Three pupil barristers at Hardwicke reveal how they made it over the line
Understand your audience
Your application will most likely be read by a barrister and graded according to the criteria laid down by the chambers to which you apply. Some chambers now explicitly state what these are. Read, understand and digest them before you commit to your application.
First and foremost, remember that barristers are advocates not recruiters, and that they are contributing to chambers’ recruitment process alongside their caseload, rather than instead of it. They may well be carrying the paper sift out at odd hours of the day, and so a rambling answer will be less appreciated than something succinct and well-thought-out — both stylistically and practically.
Treat every application as an advocacy exercise in which you are also the client. Plan your application as a whole, and structure your responses so that each shows off key skills or experiences — without hesitation, deviation or repetition. Avoid flattery: barristers are immune, and it may undermine an otherwise strong application. Wherever possible include a hook: provide a complete answer, but one which leads your reader to want to find out more from you at interview.
Don’t stop being ‘you’
Writing your pupillage application is probably the only time in your study of the law, and your future career, when you can be expected to know everything about the subject: you. For every chambers you apply to, understand what you have to offer them in terms of skills and experience and make that a ‘golden thread’ running through each and every section of your application. Demonstrate the best version of you, even where the question asks about your weaknesses, without embellishment or unnecessary padding.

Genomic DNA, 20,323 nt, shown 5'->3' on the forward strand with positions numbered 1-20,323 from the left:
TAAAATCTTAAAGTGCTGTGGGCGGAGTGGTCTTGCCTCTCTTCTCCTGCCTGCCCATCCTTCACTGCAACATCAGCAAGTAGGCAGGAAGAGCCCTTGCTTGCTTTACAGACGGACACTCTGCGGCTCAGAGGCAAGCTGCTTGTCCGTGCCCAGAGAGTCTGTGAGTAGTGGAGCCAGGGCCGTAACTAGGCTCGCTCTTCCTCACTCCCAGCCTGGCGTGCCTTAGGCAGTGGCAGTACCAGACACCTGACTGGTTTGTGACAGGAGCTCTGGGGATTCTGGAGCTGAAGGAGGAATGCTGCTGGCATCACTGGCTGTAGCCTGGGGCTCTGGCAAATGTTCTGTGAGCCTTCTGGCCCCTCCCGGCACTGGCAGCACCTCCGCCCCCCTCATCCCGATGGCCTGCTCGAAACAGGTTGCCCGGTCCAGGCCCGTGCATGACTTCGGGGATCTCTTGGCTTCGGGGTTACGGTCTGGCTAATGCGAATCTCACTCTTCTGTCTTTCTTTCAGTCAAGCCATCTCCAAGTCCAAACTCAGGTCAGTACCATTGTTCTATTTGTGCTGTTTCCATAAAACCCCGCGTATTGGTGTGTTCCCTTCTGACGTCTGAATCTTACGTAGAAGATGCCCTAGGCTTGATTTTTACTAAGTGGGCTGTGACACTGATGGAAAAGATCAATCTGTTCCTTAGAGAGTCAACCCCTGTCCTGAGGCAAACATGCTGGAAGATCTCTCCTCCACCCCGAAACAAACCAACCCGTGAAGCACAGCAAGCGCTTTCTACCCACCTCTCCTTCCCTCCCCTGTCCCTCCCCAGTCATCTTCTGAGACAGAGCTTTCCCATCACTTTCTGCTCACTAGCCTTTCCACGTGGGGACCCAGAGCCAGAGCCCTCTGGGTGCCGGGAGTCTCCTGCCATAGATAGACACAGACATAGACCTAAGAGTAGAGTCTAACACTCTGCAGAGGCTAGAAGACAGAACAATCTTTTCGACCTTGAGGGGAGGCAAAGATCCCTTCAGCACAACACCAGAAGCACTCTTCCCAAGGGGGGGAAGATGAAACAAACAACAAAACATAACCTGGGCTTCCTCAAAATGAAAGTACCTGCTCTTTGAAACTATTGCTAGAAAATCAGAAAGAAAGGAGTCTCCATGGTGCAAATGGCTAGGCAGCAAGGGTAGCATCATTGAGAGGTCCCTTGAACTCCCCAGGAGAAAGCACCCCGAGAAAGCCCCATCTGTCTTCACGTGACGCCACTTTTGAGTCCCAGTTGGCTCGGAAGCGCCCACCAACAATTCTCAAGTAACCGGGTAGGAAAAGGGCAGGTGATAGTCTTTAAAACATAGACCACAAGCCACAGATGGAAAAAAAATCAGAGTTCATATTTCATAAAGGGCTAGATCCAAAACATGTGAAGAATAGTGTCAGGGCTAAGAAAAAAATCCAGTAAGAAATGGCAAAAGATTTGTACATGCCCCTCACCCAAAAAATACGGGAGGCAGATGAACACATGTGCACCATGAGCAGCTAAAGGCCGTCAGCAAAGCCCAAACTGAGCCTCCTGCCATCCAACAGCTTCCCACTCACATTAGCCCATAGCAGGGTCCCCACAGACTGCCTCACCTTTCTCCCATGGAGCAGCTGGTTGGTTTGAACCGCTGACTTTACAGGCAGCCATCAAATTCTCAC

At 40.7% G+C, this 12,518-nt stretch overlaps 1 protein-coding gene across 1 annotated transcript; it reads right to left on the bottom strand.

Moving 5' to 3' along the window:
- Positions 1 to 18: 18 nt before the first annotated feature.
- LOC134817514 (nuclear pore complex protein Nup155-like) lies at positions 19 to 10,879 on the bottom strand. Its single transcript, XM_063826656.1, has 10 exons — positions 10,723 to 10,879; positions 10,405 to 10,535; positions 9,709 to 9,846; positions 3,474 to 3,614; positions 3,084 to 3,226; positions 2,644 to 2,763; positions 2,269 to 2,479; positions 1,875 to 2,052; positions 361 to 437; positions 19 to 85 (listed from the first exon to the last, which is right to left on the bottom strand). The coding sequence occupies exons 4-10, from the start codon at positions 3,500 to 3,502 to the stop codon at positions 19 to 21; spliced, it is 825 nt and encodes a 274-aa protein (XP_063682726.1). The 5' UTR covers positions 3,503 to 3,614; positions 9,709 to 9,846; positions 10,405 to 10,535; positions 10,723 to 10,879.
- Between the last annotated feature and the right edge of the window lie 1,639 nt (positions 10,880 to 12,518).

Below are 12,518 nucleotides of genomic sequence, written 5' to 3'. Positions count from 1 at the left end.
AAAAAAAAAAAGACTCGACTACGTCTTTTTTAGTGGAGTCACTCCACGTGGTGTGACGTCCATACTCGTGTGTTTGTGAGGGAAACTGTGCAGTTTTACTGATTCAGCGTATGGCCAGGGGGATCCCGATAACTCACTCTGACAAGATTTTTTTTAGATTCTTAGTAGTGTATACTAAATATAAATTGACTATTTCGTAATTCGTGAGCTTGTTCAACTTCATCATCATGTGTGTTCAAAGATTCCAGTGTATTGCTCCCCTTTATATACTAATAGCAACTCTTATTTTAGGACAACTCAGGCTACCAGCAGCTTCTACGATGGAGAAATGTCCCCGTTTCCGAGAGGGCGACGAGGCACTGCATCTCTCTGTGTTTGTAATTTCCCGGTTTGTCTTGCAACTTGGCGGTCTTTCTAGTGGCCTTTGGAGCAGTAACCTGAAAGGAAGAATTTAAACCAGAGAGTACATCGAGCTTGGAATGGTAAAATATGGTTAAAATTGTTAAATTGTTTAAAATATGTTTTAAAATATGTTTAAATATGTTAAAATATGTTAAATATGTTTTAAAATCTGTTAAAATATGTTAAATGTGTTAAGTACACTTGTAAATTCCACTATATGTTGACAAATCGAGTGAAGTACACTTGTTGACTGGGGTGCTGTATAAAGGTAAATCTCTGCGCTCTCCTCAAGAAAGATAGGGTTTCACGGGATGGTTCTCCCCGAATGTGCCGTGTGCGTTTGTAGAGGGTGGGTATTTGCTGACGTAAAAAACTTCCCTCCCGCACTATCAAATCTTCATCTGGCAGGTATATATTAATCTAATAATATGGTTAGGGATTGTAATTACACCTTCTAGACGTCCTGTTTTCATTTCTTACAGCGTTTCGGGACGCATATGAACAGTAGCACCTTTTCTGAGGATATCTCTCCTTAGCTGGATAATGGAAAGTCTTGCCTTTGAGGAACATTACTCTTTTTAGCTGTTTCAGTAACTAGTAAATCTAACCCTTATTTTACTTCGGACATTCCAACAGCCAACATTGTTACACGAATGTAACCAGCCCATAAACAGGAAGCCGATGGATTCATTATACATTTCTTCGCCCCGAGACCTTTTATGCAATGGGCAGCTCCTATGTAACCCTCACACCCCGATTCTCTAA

Every workplace has its own culture, and this is just as true of the bar and each chambers. Make sure that your research has covered this aspect, and that you are able to cover this too: explaining your motivations or demonstrating previous experience can be a very good way to fit this in. A mismatch between the ‘you’ in your application and you at interview could be embarrassing on the day.
Show, don’t tell
Judges decide on the evidence, so barristers are used to presenting their own and analysing other people’s. You may be tempted to make bald assertions in your applications as the deadline approaches and you have your exams, work and, occasionally, social life to consider, but you should avoid this at all costs.
Nobody will believe that you wanted to be a Chancery barrister thanks to Bleak House, and you may find that claiming “excellent advocacy skills” or “a passion for addressing inequality” will cause the reader to recoil. They may be more easily persuaded if you can provide them with brief and relevant examples of your abilities:
“Volunteering with FRU, Judge X in the Social Security Tribunal complimented me on my knowledge of the facts and my concise and accurate submissions, which led to the reinstatement of my client’s benefits.”
Above all, make sure you can satisfy the panel’s follow-up questions about issues in the case, or what you learnt from the experience.
Minis and more